Here's Inside Streaming's Lon Harris with a review of the animated film "Funan," now streaming on Netflix:
"Funan" is a heartbreaking story from the Cambodian civil war, based on the experiences of co-writer/director Denis Do's own mother during the infamous Khmer Rouge regime. The reign of this unthinkably cruel and authoritarian government ultimately led to the deaths of nearly 2 million Cambodians -- about 25% of the country's total population. It's been the subject of a number of notable films, including Roland Joffé's 1984 "The Killing Fields," which went on to win three Oscars.
While that film follows two journalists, and attempts to give Americans a more-or-less birds-eye view of the regime and its devastating impact on its native country, "Funan" is much more intimate and personal. We follow a couple -- Chou (Bérénice Bejo) and her husband Khoun (Louis Garrel) -- as they are forcefully evacuated from their home in Phnom Penh in 1975. During a grueling march through the countryside, they are separated from their son, Sovanh, and forbidden by guards to search for him. Over the next several years, they will endure a punishing new life while constantly looking for opportunities to escape and reunite their family.
A few things set the French-language "Funan" apart from the other films I've seen about this era in Cambodia (besides the fact that everyone speaks French). It's never more than a completely personal, ground-level take; one family's story as they navigate an extremely harsh new life under this repressive, brutal, propagandistic military government. There are no captions setting the action within a larger historical context. There are no expositional speeches explaining the conflict more generally, or what's now expected of the ordinary citizens who have been evicted from their homes and hometowns and forced to work in labor camps. We receive incomplete, perhaps unreliable information in the same mode as the characters: through whispers, and rumors, and stolen moments spent eavesdropping on guards.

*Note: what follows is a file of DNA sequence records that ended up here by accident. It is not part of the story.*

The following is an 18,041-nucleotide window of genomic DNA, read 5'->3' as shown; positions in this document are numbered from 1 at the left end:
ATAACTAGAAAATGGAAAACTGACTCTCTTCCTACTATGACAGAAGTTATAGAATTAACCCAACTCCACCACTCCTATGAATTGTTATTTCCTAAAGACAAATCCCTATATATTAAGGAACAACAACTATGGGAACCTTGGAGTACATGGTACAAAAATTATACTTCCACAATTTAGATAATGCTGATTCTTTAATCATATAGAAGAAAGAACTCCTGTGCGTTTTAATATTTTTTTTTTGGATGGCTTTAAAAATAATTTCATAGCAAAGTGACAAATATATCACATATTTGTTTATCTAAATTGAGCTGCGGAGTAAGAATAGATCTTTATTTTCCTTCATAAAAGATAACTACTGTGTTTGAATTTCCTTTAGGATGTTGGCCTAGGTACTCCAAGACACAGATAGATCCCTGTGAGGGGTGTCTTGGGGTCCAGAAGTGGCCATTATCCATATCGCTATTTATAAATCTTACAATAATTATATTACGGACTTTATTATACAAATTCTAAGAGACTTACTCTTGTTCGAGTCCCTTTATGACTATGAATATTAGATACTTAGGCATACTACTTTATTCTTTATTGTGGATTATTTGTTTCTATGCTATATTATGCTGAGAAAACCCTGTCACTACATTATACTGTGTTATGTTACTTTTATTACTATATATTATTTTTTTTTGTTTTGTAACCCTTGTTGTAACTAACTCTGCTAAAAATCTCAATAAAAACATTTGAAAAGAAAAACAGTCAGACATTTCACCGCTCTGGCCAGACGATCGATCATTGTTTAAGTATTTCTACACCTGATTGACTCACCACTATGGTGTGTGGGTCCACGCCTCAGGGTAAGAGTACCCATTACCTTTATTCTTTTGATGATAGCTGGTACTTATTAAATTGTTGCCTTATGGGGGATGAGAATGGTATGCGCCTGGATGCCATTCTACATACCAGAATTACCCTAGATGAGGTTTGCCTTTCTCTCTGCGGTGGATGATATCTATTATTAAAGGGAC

I'll admit: I'm burying the lede. What really sets "Funan" apart from the other Khmer Rouge films of the past, and the vast majority of tragic wartime sagas more generally, is the fact that it's animated rather than filmed in live-action. It's a fascinating choice, as Do consistently sticks to natural realism in the storytelling. There are certainly individual shots that would have been difficult to achieve in live-action: a woman's reflection being perfectly reflected by a small puddle, perhaps, or a paddy filled with perfectly planed, geometric rice plants next to its more haphazardly organized twin. But unlike the most famous animated war film -- 1988's "Grave of the Fireflies" -- Do doesn't use the animation to reflect the characters' internal psyche. There are no visions or dreams in "Funan," no flights of fancy that take us out of the tragedy or give us insight into what characters are thinking. We watch and feel their struggle just as we would in a live-action movie.
The film is beautiful to look at, but also minimalist in its way, designed with simple lines and primary colors. We can't get caught up in dazzlingly animated Miyazaki-esque details or lost in dramatic landscapes. The harsh conditions and repetitive nature of life in a Khmer Rouge labor camp seemingly don't allow for such flourishes. It also manages to tell a tragic and even horrifying story with a minimum of on-screen violence or torment. Though we're given a thorough sense of the psychological terror instilled in the victims of the Khmer Rouge, Do understands that, sometimes, the subtle implication of off-screen bloodshed is all we need to see in order to understand.
Where to Watch: Netflix
Running time: 84 minutes
Genre: War drama
In French with English subtitles
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